There will be families who are very thankful for the appearance of this curriculum; for years it's seemed as though classical education and special needs might be incompatible. Then comes Cheryl Swope who just...does it. Not only did she start walking down the classical path with her special needs twins, but she quickly realized that it was the very best possible educational path for them. The combination of systematic repetition, language skills emphasis, gracious implementation and quality content has reaped amazing results, transforming their challenging lives into those with meaningful expressions of beauty and service.
Simply Classical Curriculum, written by Mrs. Swope, is essentially a set of lesson plans coupled with a choice reading list that moves gradually into some of the Memoria Press curriculum products (i.e. First Start Reading and Classical Phonics) as well as other early level curriculum products (i.e. Rod & Staff preschool workbooks). A quick look at these lesson plans might cause you to conclude that it is simply a typical classical program slooooowed way down. You're not exactly wrong, but you're not exactly right either. It's rather that the possibility of slowing way down is built into the lessons. The daily collection of lessons - rich in quality literature - progress slowly and surely through the process of laying a very solid foundation in classical learning. The plans/program offers 10 key features:
- - The rich, beautiful content of a classical Christian education
- - A slower pace with ample review
- - An emphasis on books with elegant illustrations to cultivate a taste for excellence
- - A multi-sensory presentation of material
- - Oral language components
- - Skills checklists
- - Integration across subjects
- - Themed levels
- - A trivium approach
- - Socratic questioning
Introductory information for each level includes a program overview, readiness assessment, FAQs concerning where to begin, list of read-aloud books, supply list, brief teacher notes, and a week-by-week chart for recitation and memory work. The detailed readiness assessment for each level covers language, cognitive ability, emotional development, fine-motor skills, and gross motor skills and is followed by a set of skills in each area to develop during this level of the program.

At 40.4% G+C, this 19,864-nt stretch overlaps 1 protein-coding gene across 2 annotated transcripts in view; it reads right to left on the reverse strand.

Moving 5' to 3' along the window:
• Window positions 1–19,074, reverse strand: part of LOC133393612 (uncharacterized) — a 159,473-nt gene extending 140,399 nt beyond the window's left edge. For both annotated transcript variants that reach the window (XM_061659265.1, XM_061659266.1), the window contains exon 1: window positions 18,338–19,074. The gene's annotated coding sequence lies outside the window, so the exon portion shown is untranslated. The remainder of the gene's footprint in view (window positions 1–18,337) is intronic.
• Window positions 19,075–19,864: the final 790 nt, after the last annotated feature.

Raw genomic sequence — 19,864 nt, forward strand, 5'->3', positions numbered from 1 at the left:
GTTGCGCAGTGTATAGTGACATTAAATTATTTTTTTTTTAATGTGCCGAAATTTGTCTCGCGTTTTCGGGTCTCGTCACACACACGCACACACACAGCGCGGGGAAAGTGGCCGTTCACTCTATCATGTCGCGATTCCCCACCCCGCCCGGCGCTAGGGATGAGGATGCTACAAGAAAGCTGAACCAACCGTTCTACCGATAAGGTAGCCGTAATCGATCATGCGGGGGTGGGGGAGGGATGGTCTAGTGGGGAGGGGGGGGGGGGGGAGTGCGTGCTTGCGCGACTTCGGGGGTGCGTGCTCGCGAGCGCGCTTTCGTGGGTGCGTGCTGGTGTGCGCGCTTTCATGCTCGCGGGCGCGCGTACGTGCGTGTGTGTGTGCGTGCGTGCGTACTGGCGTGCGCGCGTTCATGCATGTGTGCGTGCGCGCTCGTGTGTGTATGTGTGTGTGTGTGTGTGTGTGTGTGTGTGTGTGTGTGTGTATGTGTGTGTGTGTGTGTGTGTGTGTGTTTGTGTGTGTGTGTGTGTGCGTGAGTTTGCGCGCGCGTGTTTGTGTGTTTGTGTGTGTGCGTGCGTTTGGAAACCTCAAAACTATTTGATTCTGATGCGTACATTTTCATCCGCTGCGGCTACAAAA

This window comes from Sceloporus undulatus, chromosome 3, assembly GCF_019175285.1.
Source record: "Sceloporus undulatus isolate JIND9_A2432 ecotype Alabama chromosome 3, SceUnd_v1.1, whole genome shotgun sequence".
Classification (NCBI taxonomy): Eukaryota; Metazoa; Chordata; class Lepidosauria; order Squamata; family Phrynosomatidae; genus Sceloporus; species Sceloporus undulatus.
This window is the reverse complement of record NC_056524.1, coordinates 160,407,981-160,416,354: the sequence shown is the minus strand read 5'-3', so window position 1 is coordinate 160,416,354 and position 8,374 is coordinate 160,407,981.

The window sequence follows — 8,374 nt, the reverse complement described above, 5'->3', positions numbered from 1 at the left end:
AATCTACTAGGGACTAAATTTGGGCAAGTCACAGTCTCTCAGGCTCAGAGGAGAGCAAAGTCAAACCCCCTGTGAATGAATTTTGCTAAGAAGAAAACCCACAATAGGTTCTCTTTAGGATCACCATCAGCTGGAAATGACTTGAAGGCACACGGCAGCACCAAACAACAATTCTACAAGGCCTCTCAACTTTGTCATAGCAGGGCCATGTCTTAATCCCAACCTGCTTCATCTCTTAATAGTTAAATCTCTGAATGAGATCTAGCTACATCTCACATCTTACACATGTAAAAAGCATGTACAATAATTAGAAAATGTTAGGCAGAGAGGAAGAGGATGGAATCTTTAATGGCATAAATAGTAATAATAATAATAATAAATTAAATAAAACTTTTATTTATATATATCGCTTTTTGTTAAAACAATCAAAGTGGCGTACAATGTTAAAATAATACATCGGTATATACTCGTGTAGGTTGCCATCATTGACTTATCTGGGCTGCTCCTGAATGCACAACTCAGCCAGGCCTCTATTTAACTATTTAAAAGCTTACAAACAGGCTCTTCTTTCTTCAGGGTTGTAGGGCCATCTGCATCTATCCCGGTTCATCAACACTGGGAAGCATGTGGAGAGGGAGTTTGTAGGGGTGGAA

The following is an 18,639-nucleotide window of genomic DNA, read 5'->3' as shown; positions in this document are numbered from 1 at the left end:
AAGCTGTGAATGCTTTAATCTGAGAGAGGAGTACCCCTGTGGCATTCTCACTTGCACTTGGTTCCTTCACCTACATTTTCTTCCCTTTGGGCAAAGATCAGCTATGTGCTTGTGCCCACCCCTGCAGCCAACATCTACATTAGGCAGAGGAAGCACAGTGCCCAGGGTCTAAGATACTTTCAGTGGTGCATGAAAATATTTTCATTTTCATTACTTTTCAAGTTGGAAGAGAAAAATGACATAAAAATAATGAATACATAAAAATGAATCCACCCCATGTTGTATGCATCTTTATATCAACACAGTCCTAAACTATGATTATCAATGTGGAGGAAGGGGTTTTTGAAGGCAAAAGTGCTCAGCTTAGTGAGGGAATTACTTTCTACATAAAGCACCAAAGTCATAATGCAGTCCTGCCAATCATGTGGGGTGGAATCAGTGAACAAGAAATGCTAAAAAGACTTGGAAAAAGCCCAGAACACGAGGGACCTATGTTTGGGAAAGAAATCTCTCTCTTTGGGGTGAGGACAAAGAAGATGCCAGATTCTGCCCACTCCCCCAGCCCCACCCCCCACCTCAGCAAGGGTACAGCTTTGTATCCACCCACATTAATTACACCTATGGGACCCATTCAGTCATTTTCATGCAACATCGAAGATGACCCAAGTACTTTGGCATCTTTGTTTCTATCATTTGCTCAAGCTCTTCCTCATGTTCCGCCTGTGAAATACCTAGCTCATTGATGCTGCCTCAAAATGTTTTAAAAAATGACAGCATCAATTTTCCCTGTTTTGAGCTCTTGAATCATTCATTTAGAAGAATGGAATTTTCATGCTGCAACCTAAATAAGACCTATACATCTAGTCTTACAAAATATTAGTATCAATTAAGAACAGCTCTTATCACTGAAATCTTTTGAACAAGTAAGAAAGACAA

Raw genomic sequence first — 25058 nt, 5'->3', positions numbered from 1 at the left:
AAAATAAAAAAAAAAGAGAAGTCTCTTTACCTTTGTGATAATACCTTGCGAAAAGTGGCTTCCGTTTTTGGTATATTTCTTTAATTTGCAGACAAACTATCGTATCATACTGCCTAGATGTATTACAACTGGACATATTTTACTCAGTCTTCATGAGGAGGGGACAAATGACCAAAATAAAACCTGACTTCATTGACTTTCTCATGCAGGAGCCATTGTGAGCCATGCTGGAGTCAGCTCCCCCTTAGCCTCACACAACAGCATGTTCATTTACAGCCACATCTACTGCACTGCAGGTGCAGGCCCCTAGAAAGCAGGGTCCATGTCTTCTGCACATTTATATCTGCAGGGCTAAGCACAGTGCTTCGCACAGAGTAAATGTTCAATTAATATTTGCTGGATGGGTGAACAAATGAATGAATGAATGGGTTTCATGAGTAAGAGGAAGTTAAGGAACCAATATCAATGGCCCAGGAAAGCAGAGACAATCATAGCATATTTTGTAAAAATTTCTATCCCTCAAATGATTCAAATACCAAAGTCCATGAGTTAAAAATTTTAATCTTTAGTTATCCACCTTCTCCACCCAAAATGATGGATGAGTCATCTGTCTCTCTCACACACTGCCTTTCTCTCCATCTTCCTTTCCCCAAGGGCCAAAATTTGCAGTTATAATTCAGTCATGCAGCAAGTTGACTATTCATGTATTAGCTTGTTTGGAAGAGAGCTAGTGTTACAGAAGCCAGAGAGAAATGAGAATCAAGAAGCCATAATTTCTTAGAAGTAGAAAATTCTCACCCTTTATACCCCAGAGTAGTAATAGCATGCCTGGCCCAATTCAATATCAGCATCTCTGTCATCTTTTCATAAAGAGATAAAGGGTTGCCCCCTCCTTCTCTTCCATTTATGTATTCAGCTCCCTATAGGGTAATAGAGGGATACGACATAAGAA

Other than making sure you have read-alouds and supplies for the day, prep is practically nil. The four-days-a-week, weekly lesson plans provide a daily checklist with specific tasks in each of several areas such as calendar, alphabet/numbers, and motor skills. In levels B and C, Simply Classical Crafts is incorporated into the arts/crafts tasks. Opening and closing the learning period with prayer is not only encouraged but prompted with suggestions for prayers to learn. There are 34 weeks of plans plus eight weeks of review. 110 - 180 pgs, pb.
The Core Curriculum Packages include the Curriculum Manual (Lesson Plans) plus books/workbooks used throughout the year. The Read Aloud Packages include all the books used as read alouds for the year. The Supply Packages are a collection of school supplies that are needed to complete the program. ~ Janice
Not to leave out the eager younger children, this volume provides mini Five in a Row- style lessons for youngsters. This book; however, is divided into two parts, the first being similar to the other curriculum guides. Just as in the original series, each unit is built around a simple, classic children's storybook. This book differs from the older volumes in that it is not structured around a week. The purpose is simply to provide an array of activities for each book that engage children and lay the foundation for further learning. Some of the activities are subject related, such as Bible, science, math, language arts, and art; others are various skills such as learning shapes, sequencing, colors or problem solving, and the rest are centered on specific topics, like relationships, contentment, birthdays or another book-related idea. The second part of this book focuses on arming parents with creative ideas to build learning readiness. This section is a treasure trove of activities that help develop reading readiness and motor skills or focus on the arts. Additional activities also capitalize on teachable moments that arise during bath time, in the kitchen, or during a trip to the store. 149 pgs. ~ Steph
Theme is Essentials, Etiquette and Ear Training. Emphasis areas are manners, letter identification, music, counting, art, crafts, and Bible stories. Approximate mental age for this level is 3-4. Daily areas include prayer, calendar, recitation, alphabet lesson/ear training, number lesson/fine-motor skills, literature/language, poetry/music, manners/games, enrichment or therapies, Bible literacy, and closing prayer. Prayers for Children illustrated by Eloise Wilkin is a required supplement for this level but is not included in any package.